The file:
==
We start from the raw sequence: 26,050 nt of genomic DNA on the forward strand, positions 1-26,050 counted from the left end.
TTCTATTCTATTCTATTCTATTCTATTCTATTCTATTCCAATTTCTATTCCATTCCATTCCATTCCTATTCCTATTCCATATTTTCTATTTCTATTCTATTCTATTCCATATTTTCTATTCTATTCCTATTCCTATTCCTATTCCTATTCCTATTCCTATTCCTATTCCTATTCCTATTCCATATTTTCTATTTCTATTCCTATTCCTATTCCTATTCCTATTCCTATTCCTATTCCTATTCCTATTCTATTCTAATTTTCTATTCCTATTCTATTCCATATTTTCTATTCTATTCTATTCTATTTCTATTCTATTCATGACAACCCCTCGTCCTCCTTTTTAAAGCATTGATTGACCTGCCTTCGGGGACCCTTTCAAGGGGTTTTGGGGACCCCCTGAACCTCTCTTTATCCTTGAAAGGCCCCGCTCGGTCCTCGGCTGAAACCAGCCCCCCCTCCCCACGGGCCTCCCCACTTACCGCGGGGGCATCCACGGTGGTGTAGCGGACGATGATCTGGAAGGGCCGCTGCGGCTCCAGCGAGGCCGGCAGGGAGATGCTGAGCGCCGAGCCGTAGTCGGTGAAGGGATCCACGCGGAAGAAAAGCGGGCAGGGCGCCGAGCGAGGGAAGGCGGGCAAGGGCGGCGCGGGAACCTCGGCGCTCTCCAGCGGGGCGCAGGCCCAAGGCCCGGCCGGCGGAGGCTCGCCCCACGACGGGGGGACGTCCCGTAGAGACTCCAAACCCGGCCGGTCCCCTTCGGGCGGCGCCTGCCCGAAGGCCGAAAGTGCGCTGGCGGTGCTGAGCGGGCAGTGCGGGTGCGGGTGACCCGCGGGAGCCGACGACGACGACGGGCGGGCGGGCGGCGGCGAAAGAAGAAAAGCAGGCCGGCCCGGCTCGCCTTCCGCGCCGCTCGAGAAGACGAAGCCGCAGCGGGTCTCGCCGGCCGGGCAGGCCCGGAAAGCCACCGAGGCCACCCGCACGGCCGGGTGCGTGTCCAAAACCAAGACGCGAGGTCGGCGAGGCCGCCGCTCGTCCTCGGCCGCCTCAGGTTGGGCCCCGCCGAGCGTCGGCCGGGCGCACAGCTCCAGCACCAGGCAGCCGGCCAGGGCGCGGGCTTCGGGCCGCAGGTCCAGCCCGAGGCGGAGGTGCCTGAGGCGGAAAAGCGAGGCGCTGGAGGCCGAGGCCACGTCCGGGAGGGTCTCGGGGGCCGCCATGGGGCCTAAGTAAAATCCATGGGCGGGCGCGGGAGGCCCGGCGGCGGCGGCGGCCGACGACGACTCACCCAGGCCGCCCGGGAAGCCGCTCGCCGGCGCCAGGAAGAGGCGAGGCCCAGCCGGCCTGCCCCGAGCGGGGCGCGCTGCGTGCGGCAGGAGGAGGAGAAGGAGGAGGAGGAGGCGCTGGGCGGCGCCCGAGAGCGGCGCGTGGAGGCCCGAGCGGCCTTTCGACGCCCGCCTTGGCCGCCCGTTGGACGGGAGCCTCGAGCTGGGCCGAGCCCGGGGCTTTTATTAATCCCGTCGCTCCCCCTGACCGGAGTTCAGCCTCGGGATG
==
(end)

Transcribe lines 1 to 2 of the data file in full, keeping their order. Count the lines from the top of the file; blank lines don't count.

We start from the raw sequence: 26,050 nt of genomic DNA on the forward strand, positions 1-26,050 counted from the left end.
TTCTATTCTATTCTATTCTATTCTATTCTATTCTATTCCAATTTCTATTCCATTCCATTCCATTCCTATTCCTATTCCATATTTTCTATTTCTATTCTATTCTATTCCATATTTTCTATTCTATTCCTATTCCTATTCCTATTCCTATTCCTATTCCTATTCCTATTCCTATTCCTATTCCATATTTTCTATTTCTATTCCTATTCCTATTCCTATTCCTATTCCTATTCCTATTCCTATTCCTATTCTATTCTAATTTTCTATTCCTATTCTATTCCATATTTTCTATTCTATTCTATTCTATTTCTATTCTATTCATGACAACCCCTCGTCCTCCTTTTTAAAGCATTGATTGACCTGCCTTCGGGGACCCTTTCAAGGGGTTTTGGGGACCCCCTGAACCTCTCTTTATCCTTGAAAGGCCCCGCTCGGTCCTCGGCTGAAACCAGCCCCCCCTCCCCACGGGCCTCCCCACTTACCGCGGGGGCATCCACGGTGGTGTAGCGGACGATGATCTGGAAGGGCCGCTGCGGCTCCAGCGAGGCCGGCAGGGAGATGCTGAGCGCCGAGCCGTAGTCGGTGAAGGGATCCACGCGGAAGAAAAGCGGGCAGGGCGCCGAGCGAGGGAAGGCGGGCAAGGGCGGCGCGGGAACCTCGGCGCTCTCCAGCGGGGCGCAGGCCCAAGGCCCGGCCGGCGGAGGCTCGCCCCACGACGGGGGGACGTCCCGTAGAGACTCCAAACCCGGCCGGTCCCCTTCGGGCGGCGCCTGCCCGAAGGCCGAAAGTGCGCTGGCGGTGCTGAGCGGGCAGTGCGGGTGCGGGTGACCCGCGGGAGCCGACGACGACGACGGGCGGGCGGGCGGCGGCGAAAGAAGAAAAGCAGGCCGGCCCGGCTCGCCTTCCGCGCCGCTCGAGAAGACGAAGCCGCAGCGGGTCTCGCCGGCCGGGCAGGCCCGGAAAGCCACCGAGGCCACCCGCACGGCCGGGTGCGTGTCCAAAACCAAGACGCGAGGTCGGCGAGGCCGCCGCTCGTCCTCGGCCGCCTCAGGTTGGGCCCCGCCGAGCGTCGGCCGGGCGCACAGCTCCAGCACCAGGCAGCCGGCCAGGGCGCGGGCTTCGGGCCGCAGGTCCAGCCCGAGGCGGAGGTGCCTGAGGCGGAAAAGCGAGGCGCTGGAGGCCGAGGCCACGTCCGGGAGGGTCTCGGGGGCCGCCATGGGGCCTAAGTAAAATCCATGGGCGGGCGCGGGAGGCCCGGCGGCGGCGGCGGCCGACGACGACTCACCCAGGCCGCCCGGGAAGCCGCTCGCCGGCGCCAGGAAGAGGCGAGGCCCAGCCGGCCTGCCCCGAGCGGGGCGCGCTGCGTGCGGCAGGAGGAGGAGAAGGAGGAGGAGGAGGCGCTGGGCGGCGCCCGAGAGCGGCGCGTGGAGGCCCGAGCGGCCTTTCGACGCCCGCCTTGGCCGCCCGTTGGACGGGAGCCTCGAGCTGGGCCGAGCCCGGGGCTTTTATTAATCCCGTCGCTCCCCCTGACCGGAGTTCAGCCTCGGGATG